[I added the gcc list too since this is more than just a discussion about
a single patch.]
> > So, I went looking for an approach which would fix this in the C++
> > front-end instead. However, I discovered that the C front-end has a
> > similar problem.
> > And so, not changing the
> > middle-end would mean changing both C and C++ front-ends (note that this
> > isn't a gcc 3.x regression for C).
> Given that this fixes a quite serious regression and the Ada failure on
> Sparc was quite vague I would argue to put it in 4.3 and later backport
> it to 4.2.1 if this problem no longer occurs. Or to put that on the burden
> of Ada/Sparc completely.
I think it's a dangerous precedent to start judging patches by who the burden
is on if it breaks something or which is the smaller patch. If C and C++
have the same bug, that's hardly surprising given their common lineage.
I think we should be judging patches purely on technical grounds. It would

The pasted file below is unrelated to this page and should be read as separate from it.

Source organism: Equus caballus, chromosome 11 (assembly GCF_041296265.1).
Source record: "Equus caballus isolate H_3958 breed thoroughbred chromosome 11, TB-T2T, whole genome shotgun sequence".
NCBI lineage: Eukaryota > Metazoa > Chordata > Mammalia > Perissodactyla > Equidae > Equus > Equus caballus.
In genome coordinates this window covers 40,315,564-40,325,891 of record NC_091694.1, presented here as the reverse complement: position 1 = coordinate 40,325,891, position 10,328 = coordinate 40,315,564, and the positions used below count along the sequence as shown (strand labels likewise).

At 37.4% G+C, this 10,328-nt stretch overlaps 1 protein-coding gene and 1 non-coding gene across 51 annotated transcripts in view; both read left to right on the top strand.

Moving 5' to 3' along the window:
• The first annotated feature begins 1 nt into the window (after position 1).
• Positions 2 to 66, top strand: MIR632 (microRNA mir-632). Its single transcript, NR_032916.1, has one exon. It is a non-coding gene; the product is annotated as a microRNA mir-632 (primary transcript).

certainly be worth exhibiting the C/C++ patch so people could see if it was
correct. As to the middle-end patch, like any other similar patch, if you
remove code that says that something might be used in a certain way, you
bear the burden of proving that it can't be used in that way.
In this case, as I said, it might well be the case that this can no longer
happen. Indeed, a lot of the similar code for temporaries might not be
needed anymore. And I'd argue that now that we have GIMPLE, we could
arrange things so that NO temporaries are allocated by the middle-end and
that would be a good thing. I spent a lot of time in the old days dealing
with obscure bugs in that code and it would be good for it to all go away.
But I'm not comfortable with simply deleting a piece of it now without the
proper analysis. I agree the regression is serious, but let's see both
possibilities (middle-end and front-end) so a technical decision can be
made as to the best approach.